In most of England, however, rushes and hay were strewn as floor coverings, even in palaces and large houses up until the early 17th century. Some lords were even reported to have the hay rugs changed everyday. Paul Hentzer, a German traveler, wrote that he personally saw hay strewn on the floor of Queen Elizabeth’s presence chamber at Greenwich Palace in 1598. Gradually, the wealthier British started using pile rugs throughout their homes.

In old European paintings, all depicted floor coverings resemble Oriental carpets, which is not surprising since Europeans were importing Persian rugs long before they themselves learned the craft. Many believe that Venice imported rugs from Asia Minor in the 15th century and that Europeans from all over preferred Oriental rugs. By the end of the 17th century, Persian and Turkish carpets were among the highest valued possessions in Europe. Kings and emperors would give silk Persian carpets to other political leaders as gifts to gain their ally or friendship.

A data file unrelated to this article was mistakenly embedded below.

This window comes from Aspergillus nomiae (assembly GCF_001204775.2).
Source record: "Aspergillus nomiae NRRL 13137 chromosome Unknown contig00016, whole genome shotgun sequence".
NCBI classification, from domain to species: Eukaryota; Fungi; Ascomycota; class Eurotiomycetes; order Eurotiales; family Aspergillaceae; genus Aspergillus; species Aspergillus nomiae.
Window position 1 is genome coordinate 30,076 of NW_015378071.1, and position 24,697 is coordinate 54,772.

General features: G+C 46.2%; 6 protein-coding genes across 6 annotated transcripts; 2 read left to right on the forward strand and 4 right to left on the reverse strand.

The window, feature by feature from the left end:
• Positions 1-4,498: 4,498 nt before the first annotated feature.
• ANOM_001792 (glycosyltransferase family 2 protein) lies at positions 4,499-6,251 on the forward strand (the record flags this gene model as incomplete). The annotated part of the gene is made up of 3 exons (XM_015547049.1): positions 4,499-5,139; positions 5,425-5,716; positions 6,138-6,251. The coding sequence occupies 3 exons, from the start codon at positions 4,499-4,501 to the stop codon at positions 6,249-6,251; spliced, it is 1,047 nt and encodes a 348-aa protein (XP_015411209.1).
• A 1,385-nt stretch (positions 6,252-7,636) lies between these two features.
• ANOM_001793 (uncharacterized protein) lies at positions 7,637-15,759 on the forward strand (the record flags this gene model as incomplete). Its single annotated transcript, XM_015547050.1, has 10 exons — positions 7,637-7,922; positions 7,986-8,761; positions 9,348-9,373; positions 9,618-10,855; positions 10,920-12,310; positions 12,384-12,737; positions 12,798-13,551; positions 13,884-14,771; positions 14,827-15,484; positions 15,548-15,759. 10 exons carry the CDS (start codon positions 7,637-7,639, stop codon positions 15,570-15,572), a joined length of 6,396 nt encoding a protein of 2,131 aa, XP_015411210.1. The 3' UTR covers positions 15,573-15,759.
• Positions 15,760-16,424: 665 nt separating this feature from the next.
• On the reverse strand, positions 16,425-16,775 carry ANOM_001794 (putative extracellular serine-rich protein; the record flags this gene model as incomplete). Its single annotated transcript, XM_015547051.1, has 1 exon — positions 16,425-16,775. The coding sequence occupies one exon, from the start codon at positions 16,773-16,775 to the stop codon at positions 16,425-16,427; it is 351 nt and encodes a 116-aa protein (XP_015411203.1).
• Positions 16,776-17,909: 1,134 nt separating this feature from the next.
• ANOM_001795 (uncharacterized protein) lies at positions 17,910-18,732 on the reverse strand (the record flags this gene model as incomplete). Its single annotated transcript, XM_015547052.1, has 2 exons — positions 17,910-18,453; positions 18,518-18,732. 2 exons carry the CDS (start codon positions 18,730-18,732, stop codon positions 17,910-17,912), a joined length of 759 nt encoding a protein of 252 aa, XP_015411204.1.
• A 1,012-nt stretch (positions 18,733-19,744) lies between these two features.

By the mid 18th to 19th century almost all countries of Europe were weaving rugs of their own. The top producers were Spain, France, Poland, Italy, Great Britain, Germany, Austria, Holland, Romania, as well as Norway, Sweden and Finland. Today, handmade European rugs are rare as the industry cannot compete with the quality and cost of labor of Oriental rugs. Instead, some European countries such as Belgium have developed significant machine-made rug industries, mainly after World War II.

Heart of My Heart Pet Boutique